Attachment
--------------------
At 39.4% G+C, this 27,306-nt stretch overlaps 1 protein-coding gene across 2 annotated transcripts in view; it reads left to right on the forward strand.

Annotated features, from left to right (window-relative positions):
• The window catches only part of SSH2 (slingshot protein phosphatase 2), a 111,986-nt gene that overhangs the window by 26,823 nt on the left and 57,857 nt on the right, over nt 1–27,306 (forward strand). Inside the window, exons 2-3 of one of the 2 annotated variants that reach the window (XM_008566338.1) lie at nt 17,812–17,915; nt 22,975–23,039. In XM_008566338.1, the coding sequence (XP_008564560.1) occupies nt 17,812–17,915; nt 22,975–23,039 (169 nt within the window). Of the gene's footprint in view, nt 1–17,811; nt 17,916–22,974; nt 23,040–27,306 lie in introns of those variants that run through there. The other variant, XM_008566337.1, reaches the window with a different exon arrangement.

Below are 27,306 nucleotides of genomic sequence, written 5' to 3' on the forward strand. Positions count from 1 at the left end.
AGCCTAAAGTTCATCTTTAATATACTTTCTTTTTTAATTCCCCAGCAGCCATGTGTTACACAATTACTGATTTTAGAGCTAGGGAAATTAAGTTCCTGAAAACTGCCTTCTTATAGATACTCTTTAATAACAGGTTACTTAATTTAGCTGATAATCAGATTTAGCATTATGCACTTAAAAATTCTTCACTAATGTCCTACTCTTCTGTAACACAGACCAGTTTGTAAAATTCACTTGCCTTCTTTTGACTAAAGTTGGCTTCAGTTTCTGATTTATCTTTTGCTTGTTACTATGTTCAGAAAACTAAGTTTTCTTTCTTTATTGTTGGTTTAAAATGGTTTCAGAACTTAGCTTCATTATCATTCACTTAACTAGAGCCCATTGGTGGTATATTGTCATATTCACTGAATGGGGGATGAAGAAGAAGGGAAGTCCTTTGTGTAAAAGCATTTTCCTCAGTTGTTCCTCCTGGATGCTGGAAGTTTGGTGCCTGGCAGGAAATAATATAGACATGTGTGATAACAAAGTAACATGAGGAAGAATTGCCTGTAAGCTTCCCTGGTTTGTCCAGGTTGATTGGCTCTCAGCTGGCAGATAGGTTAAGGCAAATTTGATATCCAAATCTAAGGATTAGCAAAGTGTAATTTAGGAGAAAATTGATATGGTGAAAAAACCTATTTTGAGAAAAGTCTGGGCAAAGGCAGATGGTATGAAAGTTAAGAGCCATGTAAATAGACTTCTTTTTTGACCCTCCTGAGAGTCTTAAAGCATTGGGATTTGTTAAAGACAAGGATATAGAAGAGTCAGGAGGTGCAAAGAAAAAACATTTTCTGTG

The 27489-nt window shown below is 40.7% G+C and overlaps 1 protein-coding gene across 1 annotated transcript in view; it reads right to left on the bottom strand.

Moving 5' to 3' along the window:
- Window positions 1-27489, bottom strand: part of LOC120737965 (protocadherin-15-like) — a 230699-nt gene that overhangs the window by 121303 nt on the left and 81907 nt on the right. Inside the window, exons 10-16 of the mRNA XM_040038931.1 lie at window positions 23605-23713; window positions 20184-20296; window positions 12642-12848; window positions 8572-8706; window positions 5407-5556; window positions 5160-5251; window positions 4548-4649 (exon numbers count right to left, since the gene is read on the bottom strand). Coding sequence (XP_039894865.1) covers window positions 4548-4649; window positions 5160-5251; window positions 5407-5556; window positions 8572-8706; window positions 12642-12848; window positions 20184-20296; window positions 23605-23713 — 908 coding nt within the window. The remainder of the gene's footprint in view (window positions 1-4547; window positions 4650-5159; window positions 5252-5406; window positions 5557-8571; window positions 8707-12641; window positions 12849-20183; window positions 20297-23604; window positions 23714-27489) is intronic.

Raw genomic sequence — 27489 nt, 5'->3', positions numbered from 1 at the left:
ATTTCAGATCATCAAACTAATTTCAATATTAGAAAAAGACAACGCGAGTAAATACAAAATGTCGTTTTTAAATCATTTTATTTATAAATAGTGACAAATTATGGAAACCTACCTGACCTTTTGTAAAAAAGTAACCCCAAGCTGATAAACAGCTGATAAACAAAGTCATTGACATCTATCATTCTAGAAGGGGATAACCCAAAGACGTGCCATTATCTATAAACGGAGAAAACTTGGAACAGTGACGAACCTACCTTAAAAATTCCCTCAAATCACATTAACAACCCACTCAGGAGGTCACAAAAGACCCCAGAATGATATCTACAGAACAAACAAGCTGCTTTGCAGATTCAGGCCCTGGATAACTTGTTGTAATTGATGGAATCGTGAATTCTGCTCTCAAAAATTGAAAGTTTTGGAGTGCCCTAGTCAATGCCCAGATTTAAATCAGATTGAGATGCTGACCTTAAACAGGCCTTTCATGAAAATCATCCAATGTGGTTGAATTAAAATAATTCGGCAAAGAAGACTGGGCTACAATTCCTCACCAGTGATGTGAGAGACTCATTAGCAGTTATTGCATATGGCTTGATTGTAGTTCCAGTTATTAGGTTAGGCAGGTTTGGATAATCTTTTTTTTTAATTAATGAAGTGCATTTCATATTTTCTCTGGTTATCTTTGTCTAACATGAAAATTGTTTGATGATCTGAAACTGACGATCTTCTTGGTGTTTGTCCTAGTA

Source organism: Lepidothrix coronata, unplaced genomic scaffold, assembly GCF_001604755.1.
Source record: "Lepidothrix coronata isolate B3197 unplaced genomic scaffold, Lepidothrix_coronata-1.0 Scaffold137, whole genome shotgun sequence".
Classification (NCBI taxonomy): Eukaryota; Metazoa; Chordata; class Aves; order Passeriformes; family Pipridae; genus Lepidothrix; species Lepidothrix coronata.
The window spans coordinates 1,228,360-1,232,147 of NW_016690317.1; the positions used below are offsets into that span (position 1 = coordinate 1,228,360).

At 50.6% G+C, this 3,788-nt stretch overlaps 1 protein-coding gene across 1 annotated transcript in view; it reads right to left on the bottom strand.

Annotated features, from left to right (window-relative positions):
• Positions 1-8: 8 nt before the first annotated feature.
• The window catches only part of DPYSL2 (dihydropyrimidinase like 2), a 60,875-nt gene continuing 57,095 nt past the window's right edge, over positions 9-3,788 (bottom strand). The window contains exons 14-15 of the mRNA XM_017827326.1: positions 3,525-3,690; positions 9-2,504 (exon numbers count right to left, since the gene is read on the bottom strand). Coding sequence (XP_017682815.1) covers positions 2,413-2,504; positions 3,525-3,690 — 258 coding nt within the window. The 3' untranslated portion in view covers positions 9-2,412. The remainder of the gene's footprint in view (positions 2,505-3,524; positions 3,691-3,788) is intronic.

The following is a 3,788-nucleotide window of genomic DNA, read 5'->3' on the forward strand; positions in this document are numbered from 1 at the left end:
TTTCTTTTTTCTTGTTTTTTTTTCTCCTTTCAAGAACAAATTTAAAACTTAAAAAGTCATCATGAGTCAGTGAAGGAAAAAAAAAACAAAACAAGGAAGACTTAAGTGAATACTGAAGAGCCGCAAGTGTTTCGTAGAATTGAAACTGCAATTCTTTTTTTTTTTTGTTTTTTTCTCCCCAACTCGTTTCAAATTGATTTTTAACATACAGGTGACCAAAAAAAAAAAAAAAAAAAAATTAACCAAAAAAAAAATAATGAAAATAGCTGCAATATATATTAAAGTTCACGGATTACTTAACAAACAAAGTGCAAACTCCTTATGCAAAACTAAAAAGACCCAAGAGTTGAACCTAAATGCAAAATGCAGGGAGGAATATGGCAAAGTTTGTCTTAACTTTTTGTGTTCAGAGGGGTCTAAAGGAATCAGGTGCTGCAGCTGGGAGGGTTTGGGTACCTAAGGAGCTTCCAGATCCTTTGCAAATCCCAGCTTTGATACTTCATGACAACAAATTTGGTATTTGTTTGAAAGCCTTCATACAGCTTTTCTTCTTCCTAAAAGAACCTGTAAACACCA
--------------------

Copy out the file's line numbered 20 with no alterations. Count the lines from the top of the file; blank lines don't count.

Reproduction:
TTTCTTTTTTCTTGTTTTTTTTTCTCCTTTCAAGAACAAATTTAAAACTTAAAAAGTCATCATGAGTCAGTGAAGGAAAAAAAAAACAAAACAAGGAAGACTTAAGTGAATACTGAAGAGCCGCAAGTGTTTCGTAGAATTGAAACTGCAATTCTTTTTTTTTTTTGTTTTTTTCTCCCCAACTCGTTTCAAATTGATTTTTAACATACAGGTGACCAAAAAAAAAAAAAAAAAAAAATTAACCAAAAAAAAAATAATGAAAATAGCTGCAATATATATTAAAGTTCACGGATTACTTAACAAACAAAGTGCAAACTCCTTATGCAAAACTAAAAAGACCCAAGAGTTGAACCTAAATGCAAAATGCAGGGAGGAATATGGCAAAGTTTGTCTTAACTTTTTGTGTTCAGAGGGGTCTAAAGGAATCAGGTGCTGCAGCTGGGAGGGTTTGGGTACCTAAGGAGCTTCCAGATCCTTTGCAAATCCCAGCTTTGATACTTCATGACAACAAATTTGGTATTTGTTTGAAAGCCTTCATACAGCTTTTCTTCTTCCTAAAAGAACCTGTAAACACCA